Agronomy Talk

Agronomy Talk: Green Snap in Corn

Published on Thursday, July 25, 2019

CLICK HERE FOR A DOWNLOADABLE VERSION OF THIS AGRONOMY TALK UPDATE

Green snap, also called brittle snap, is the breakage of a corn plant usually prior to tassel during the rapid growth period of corn from about the V5 (5 visible leaf collars) – R2 (silk).

When does it happen?

When the corn plant reaches about the V5 growth stage the growing point of the corn plant moves above ground while the plant also transitions to the developing nodal root system. The faster root development increases the plant’s ability to take up water and nutrients to support the very rapid growth that occurs before the start of reproductive growth. During rapid growth, the plant becomes more susceptible to wind increasing the threat of stalk breakage at nodes. 


A plant broken at the node in the foreground and a pinched plant in the background.


A close view of a stalk broken at the node. Photo by Iowa State University

Green snap most commonly occurs following periods of ideal growing conditions when corn is growing extremely fast. The growth stages when corn is most susceptible are from about V5 until just prior to tassel. Corn is most susceptible at times during the day when the environment is not stressing the corn for moisture, therefore nighttime or morning wind events are often the most devastating.

Why does it occur more in some parts of the corn belt?

In the Northern Plains, temperatures and moisture are usually very good for corn growing in June and early July, but summer temperatures can also lead to strong thunderstorms with winds in excess of 60 or 70 mph. The rapidly growing plants during this part of the growing season are often extremely brittle and susceptible during these high wind events.

Yield Impact

Earlier in the season, when plants are in the V5 – V8 growth stage, breakage usually occurs at ground level. This is below the growing point so that the plant will not contribute to yield. However, the earlier in the season that the green snap occurs the more time the neighboring plants have to compensate for the reduction in stand. The other key time when snapping occurs is from about V12 – Tassel. When strong winds occur during this time period in corn development snapping usually occurs at a node either at the site of primary ear development or the node immediately above or below. The remaining plant will often produce an ear shoot, but due to the lack of leaf area to feed the ear the contribution to overall yield is significantly reduced. In addition, this is very close to the time of tassel emergence and pollination so the neighboring plants do not have time to compensate for the reduction in yield contributing plant stand. It is not uncommon in very strong wind events during this time period to reduce yields by half or more. Ultimately, yield loss from green snap is generally proportional to the number of affected plants. For example, 25 percent green snap will result in a 25 percent yield reduction.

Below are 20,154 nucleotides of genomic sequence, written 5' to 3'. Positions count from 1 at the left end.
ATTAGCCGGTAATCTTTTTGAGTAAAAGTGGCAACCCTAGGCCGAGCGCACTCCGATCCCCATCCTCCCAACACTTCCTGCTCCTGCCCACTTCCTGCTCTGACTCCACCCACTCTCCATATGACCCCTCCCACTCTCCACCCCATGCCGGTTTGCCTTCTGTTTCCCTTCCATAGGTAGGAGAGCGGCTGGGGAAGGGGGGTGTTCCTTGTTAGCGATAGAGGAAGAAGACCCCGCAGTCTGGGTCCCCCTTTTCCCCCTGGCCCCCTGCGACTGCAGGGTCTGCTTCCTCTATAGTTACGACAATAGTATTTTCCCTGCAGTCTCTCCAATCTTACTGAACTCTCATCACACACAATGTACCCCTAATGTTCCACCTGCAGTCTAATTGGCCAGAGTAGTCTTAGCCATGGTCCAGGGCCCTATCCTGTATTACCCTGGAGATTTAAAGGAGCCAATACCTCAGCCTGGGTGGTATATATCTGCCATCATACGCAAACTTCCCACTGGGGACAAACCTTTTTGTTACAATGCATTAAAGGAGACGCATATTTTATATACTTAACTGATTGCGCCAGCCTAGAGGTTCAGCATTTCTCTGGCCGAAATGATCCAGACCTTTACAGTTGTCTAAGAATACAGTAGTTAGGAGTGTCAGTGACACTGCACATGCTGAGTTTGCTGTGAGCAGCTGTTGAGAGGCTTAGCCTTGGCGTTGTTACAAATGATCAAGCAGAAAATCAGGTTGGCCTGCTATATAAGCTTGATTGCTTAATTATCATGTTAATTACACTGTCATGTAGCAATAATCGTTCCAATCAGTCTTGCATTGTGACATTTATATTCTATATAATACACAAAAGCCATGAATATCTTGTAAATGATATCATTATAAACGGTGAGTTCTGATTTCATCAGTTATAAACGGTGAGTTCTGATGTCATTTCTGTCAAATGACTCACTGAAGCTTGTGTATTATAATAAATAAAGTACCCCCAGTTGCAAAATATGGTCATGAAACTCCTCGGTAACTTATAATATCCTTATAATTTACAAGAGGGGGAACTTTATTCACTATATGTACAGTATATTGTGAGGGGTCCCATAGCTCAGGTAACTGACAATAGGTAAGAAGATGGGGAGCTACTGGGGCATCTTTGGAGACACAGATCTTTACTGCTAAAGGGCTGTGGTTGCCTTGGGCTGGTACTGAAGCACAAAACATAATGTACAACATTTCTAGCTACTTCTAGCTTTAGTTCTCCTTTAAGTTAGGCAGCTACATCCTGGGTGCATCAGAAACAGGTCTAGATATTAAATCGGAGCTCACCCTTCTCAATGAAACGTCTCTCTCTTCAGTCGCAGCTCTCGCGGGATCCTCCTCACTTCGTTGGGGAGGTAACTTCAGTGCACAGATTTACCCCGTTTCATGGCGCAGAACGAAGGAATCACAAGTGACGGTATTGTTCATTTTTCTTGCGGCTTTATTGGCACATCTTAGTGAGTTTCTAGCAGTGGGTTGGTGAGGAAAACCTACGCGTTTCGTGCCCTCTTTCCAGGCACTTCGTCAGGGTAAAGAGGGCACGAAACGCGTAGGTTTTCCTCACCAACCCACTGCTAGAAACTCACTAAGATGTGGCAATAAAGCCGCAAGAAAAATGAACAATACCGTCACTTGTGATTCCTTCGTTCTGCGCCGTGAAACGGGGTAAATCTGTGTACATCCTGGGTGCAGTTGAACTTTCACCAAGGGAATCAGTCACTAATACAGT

Reduced Capacity: Plants that snapped at the node just above the ear have reduced capacity to fill the ear
and neighboring plants are unable to compensate late in the season. (Photo: Pat Holloway)


Yield Hit: Plants that snapped prior to tassel still have a major yield hit.
Neighboring plants that are intact will be able to compensate somewhat. (Photo Credit: Pat Holloway)

What genetic factors cause green snap?

Genetics play a role in hybrid susceptibility to green snap, but the timing is also very critical. Once a corn plant nears the silk stage (R1), the corn plant starts putting more energy into lignin in the cell walls which reduces the risk of green snap. Other concerns such as root lodging may still occur but the green snap risk is greatly reduced. Since timing is so critical to green snap, planting date, maturity, and even different growing degree units required to reach R1 within maturities can play a big role in green snap susceptibility. There are many circumstances where the same hybrid planted in an adjacent field a week later or earlier will not snap, but a field in the vulnerable growth stages can be devastated.


A split planter shows the difference between hybrids for green snap. The most important tool to manage risk from
green snap is to plant diverse genetics from a range of maturities. (Photo: Pat Holloway)

What can be done to reduce risk?

According to Iowa State University, “factors that increase early-season growth tend to increase breakage susceptibility, such as high N, P, and K rates; spring-applied N; tillage; and high organic matter.”1 It is an important balance- one must supply adequate nutrition to provide late-season stalk strength, but ideal growing conditions allow for rapid growth which leaves plants temporarily vulnerable to green snap.

A key consideration is to plant a range of maturities and genetics because of the role that timing and genetics play in green snap risk. In some situations, splitting the planter with two products can lessen the effects of green snap, because the two products may respond to the high winds differently.

Green snap insurance can also be purchased to provide financial protection. In addition, seed companies provide ratings for products that are a good tool to use when selecting hybrids if green snap is a concern in your area.

CLICK HERE FOR A DOWNLOADABLE VERSION OF THIS AGRONOMY TALK UPDATE

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